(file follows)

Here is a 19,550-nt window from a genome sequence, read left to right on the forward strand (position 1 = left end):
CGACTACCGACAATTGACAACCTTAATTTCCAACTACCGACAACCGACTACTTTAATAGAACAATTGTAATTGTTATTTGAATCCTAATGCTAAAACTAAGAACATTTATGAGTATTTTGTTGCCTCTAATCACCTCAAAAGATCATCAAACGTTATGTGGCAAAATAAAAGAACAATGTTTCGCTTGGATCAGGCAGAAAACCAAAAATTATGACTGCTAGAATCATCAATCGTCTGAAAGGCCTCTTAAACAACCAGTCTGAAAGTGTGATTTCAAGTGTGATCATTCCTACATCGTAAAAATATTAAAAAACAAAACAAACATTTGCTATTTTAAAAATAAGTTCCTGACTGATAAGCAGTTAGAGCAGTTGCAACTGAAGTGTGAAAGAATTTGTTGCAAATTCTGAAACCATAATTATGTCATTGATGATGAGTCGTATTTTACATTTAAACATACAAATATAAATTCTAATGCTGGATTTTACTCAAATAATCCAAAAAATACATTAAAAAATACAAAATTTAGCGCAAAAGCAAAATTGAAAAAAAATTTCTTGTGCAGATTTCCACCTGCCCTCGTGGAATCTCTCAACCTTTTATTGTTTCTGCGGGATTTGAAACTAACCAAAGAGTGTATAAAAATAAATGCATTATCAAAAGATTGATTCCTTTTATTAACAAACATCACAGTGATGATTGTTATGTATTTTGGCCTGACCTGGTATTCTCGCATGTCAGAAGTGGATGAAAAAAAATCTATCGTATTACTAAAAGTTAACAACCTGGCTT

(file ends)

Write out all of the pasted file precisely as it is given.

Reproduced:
Here is a 19,550-nt window from a genome sequence, read left to right on the forward strand (position 1 = left end):
CGACTACCGACAATTGACAACCTTAATTTCCAACTACCGACAACCGACTACTTTAATAGAACAATTGTAATTGTTATTTGAATCCTAATGCTAAAACTAAGAACATTTATGAGTATTTTGTTGCCTCTAATCACCTCAAAAGATCATCAAACGTTATGTGGCAAAATAAAAGAACAATGTTTCGCTTGGATCAGGCAGAAAACCAAAAATTATGACTGCTAGAATCATCAATCGTCTGAAAGGCCTCTTAAACAACCAGTCTGAAAGTGTGATTTCAAGTGTGATCATTCCTACATCGTAAAAATATTAAAAAACAAAACAAACATTTGCTATTTTAAAAATAAGTTCCTGACTGATAAGCAGTTAGAGCAGTTGCAACTGAAGTGTGAAAGAATTTGTTGCAAATTCTGAAACCATAATTATGTCATTGATGATGAGTCGTATTTTACATTTAAACATACAAATATAAATTCTAATGCTGGATTTTACTCAAATAATCCAAAAAATACATTAAAAAATACAAAATTTAGCGCAAAAGCAAAATTGAAAAAAAATTTCTTGTGCAGATTTCCACCTGCCCTCGTGGAATCTCTCAACCTTTTATTGTTTCTGCGGGATTTGAAACTAACCAAAGAGTGTATAAAAATAAATGCATTATCAAAAGATTGATTCCTTTTATTAACAAACATCACAGTGATGATTGTTATGTATTTTGGCCTGACCTGGTATTCTCGCATGTCAGAAGTGGATGAAAAAAAATCTATCGTATTACTAAAAGTTAACAACCTGGCTT